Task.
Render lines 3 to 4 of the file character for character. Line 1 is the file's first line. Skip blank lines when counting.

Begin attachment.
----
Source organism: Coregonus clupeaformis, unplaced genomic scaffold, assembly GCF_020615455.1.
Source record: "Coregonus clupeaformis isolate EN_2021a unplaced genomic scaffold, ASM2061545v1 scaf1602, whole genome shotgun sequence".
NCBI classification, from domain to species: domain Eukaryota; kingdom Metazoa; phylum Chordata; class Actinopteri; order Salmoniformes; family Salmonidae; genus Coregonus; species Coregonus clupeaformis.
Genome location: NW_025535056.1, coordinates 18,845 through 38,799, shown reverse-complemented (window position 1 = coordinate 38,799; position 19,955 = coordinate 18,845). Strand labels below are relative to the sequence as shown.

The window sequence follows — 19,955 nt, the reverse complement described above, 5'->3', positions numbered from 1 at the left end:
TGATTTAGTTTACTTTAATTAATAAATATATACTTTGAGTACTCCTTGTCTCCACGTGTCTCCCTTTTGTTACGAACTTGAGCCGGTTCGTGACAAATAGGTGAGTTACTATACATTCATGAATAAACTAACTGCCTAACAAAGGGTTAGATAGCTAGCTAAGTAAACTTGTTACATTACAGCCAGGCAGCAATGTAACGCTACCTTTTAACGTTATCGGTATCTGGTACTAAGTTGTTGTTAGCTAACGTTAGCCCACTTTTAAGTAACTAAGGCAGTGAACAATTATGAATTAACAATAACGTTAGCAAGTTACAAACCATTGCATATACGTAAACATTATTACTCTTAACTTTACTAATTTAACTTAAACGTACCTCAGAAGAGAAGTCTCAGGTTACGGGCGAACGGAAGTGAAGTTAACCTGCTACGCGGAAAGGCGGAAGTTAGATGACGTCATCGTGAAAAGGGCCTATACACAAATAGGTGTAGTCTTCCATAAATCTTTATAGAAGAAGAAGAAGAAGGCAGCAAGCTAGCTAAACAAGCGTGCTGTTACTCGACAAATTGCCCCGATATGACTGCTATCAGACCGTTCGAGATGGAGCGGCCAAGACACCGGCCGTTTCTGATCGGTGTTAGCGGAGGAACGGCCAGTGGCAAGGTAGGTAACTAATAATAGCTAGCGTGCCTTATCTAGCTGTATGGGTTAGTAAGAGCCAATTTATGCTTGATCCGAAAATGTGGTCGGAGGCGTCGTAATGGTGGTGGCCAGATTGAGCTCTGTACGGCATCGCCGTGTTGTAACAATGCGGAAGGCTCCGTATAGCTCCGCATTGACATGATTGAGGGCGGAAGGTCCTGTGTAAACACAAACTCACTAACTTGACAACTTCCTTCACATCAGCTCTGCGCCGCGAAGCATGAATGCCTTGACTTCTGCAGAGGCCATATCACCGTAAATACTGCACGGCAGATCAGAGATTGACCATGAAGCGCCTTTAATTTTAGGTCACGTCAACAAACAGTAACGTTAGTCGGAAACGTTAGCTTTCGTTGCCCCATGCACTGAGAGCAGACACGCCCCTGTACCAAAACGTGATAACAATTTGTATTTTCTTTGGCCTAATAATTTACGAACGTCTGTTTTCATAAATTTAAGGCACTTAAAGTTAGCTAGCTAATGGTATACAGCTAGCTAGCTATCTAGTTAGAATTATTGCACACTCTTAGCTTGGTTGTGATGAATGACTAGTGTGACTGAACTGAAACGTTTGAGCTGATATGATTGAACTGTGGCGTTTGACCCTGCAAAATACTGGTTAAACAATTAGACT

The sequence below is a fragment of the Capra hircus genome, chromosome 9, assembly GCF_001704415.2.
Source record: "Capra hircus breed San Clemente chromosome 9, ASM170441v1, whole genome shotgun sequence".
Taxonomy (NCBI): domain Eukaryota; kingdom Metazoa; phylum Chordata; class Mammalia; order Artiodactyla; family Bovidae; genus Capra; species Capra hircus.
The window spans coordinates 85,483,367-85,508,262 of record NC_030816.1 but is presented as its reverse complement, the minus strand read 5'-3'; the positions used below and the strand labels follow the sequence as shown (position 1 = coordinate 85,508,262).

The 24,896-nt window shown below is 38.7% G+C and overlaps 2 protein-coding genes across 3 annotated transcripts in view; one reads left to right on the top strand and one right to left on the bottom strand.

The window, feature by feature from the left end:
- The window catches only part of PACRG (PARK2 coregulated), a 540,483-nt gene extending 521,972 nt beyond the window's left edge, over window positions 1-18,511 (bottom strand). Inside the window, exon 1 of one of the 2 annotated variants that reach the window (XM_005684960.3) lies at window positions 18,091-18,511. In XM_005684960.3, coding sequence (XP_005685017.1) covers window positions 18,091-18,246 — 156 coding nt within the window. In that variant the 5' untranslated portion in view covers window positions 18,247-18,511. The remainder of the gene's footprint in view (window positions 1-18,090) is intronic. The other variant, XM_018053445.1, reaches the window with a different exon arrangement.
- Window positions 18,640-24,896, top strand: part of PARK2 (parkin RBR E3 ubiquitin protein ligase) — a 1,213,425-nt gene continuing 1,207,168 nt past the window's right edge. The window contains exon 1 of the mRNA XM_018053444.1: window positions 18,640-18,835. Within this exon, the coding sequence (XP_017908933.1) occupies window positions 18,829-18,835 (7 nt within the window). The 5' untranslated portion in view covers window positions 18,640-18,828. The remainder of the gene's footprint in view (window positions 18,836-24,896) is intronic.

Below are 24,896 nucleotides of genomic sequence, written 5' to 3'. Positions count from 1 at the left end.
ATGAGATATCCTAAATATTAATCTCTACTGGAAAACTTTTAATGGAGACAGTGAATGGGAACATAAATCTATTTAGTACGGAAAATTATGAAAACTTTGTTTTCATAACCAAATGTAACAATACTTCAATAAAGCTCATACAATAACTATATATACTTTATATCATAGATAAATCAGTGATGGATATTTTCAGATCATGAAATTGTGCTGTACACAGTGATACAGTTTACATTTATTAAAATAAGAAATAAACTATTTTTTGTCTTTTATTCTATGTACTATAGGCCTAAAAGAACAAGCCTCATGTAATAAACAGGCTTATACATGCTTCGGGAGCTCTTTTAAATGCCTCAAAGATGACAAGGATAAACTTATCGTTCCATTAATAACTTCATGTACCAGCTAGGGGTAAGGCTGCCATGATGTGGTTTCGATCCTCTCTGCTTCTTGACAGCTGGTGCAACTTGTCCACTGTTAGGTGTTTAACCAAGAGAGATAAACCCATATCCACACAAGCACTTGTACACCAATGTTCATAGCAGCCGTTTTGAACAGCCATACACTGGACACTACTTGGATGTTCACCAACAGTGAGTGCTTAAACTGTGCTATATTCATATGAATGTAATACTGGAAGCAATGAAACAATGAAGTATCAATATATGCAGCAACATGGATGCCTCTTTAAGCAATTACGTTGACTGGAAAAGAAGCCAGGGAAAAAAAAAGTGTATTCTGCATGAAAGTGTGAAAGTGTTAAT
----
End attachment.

NCBI classification, from domain to species: domain Eukaryota; kingdom Metazoa; phylum Chordata; class Actinopteri; order Salmoniformes; family Salmonidae; genus Coregonus; species Coregonus clupeaformis.
Genome location: NW_025535056.1, coordinates 18,845 through 38,799, shown reverse-complemented (window position 1 = coordinate 38,799; position 19,955 = coordinate 18,845). Strand labels below are relative to the sequence as shown.